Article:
Conservation Influencers

Nakawe Project

Mataro, Barcelona

The Nakawe Project based in Barcelona, Spain, has been in existence since 2015. It describes itself as a small group of professionals from different sectors committed to the environment and humanity, who share a passion for the ocean. But the majority of its work is focused almost exclusively on just one species, sharks, as part of its Game Over Fishing campaign.

According to Nakawe’s website, Game Over Fishing aims to stop ‘the unsustainable, unmanaged harvesting of shark species all over the world’. One of its core aims is to persuade the public to reduce shark meat consumption. Furthermore it campaigns to impose shark fishing bans on, what it calls, ‘highly vulnerable species’, as well as to place minimum size catch limits on sharks meant for consumption. For less threatened sharks, it wants to reduce bycatch (accidentally caught sharks) and to protect their habitats.

Arguably, the most impactful aspect of Nakawe’s work involves romanticizing sharks and their habitats. To this end they invest a considerable proportion of their financial and manpower resources in producing emotive films. These films showcase Nakawe’s activists swimming with sharks and, sometimes, unashamedly harassing local fisherfolk in exotic far-off places such as Cocos Island off the coast of Costa Rica. Nakawe’s films have been a major hit with the world’s media which welcomed the campaigning content while making no attempt to portray both sides of the story or to warn the public that Nakawe is a biased filmmaker.

At CITES’ CoP-18, Nakawe issued a press release that celebrated the controversial inclusion of more than 20 million mako sharks in appendix II. Its press release stated that the ‘fight to protect mako is absolutely NOT over’. Makos still need more protections, they said, and ‘we need to make sure that people stop consuming mako shark meat and stop collecting them as souvenirs’.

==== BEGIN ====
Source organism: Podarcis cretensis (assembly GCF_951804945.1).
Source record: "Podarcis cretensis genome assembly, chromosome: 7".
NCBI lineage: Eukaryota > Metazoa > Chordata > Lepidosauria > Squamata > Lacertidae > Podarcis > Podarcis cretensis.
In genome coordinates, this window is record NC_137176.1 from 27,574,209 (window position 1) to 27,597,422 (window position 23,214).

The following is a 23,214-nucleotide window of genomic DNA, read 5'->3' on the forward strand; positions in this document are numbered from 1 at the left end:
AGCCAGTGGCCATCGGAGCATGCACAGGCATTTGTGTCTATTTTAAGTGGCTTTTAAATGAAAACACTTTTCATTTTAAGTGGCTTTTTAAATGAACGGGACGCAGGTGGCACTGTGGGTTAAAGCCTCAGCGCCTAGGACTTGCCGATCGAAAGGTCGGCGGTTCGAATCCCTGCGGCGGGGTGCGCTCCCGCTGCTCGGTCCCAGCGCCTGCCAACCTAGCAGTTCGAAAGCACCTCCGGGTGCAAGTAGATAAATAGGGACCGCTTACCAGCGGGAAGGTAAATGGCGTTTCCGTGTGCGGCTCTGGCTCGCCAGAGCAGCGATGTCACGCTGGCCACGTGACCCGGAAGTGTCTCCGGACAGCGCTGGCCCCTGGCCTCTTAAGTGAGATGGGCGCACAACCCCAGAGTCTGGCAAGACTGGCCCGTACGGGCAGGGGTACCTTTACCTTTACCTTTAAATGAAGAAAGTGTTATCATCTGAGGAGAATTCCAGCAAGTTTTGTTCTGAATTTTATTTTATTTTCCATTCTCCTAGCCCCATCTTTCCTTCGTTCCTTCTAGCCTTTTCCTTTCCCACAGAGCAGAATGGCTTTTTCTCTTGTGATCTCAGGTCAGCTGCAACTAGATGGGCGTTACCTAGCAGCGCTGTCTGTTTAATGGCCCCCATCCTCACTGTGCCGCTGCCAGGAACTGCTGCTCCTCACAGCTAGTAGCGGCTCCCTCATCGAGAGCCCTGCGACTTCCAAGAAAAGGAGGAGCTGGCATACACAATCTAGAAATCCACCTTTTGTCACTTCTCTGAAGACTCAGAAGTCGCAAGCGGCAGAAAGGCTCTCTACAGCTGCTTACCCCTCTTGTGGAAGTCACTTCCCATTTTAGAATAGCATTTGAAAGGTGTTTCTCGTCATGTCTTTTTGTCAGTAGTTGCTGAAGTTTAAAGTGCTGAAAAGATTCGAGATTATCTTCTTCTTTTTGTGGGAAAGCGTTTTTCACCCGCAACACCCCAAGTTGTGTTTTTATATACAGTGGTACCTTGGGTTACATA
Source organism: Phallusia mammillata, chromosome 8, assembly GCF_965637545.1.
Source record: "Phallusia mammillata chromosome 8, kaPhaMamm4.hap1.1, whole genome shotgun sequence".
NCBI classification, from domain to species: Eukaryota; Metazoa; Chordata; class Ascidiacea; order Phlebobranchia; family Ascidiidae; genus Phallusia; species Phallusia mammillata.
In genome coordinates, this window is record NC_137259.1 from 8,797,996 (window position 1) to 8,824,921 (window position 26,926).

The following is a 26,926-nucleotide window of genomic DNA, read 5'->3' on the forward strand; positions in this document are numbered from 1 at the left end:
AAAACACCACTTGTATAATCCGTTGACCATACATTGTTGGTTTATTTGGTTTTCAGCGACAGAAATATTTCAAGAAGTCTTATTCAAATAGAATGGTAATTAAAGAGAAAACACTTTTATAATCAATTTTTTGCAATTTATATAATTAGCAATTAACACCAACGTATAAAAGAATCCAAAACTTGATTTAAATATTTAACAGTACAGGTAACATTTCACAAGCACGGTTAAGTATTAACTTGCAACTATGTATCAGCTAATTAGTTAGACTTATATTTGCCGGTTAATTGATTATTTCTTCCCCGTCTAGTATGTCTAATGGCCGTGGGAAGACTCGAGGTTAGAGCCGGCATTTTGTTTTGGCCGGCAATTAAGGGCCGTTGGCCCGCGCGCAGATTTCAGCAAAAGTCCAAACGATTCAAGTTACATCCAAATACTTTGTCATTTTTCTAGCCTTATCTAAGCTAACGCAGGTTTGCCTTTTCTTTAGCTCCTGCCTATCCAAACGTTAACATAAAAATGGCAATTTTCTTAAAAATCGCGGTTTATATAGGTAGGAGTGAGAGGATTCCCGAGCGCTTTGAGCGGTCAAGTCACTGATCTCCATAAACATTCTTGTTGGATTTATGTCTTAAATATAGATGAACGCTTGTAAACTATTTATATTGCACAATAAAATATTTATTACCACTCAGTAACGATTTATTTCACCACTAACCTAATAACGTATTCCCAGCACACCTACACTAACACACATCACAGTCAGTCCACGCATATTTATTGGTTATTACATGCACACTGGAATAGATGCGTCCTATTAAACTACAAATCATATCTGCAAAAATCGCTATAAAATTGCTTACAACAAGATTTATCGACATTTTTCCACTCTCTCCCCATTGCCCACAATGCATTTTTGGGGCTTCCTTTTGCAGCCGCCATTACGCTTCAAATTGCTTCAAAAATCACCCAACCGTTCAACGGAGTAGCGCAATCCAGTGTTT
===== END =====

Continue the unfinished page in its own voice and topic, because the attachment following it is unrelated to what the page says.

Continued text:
Regina Domingo is the Campaign Leader. She resides in Baja California Sur, Mexico and some people refer to her as the ‘Queen of sharks’.


Not disclosed. 


Not disclosed. 

About the directory

Conservation Influencers is a searchable directory of the animal activist, environmental and ecological lobby. It examines the history, mission, methodology and reputation of NGOs to assess their impact on the global conservation cause.


Franz Weber Foundation

From 1990 until 2015, Franz Weber Foundation (FFW) managed the Fazao-Malfakassa National Park in Togo, which was, according to an in-depth investigation by Duke University, ‘established by forcing the local communities off their land and without taking into consideration their point of view’. That same study cited convincing evidence from reports published in 1990, confirming that competition for land use was already ‘creating conflict between the local communities and park managers’. In 2015 Togo refused to renew FFW’s contract because, the report says, ‘local communities were still excluded from the management of the natural resources of their land’ and FFW had ‘failed to fulfil its contract’. Franz Weber Foundation plays a major role within CITES because it funds and manages from Switzerland the African Elephant Coalition (AEC), which represents 32 African range states, some of which have barely any elephants and others none at all. Contrary to the wishes of the range states in Southern Africa, which manage most of the world’s wild elephant populations, the AEC at CITES’ CoPs repeatedly tables proposals to put all of the world’s elephants in appendix I. And the AEC uses its voting power to keep in place prohibitions on ivory sales and all other trade in elephant-related derivatives, including skins and hair, which Southern African nations wish to legalise.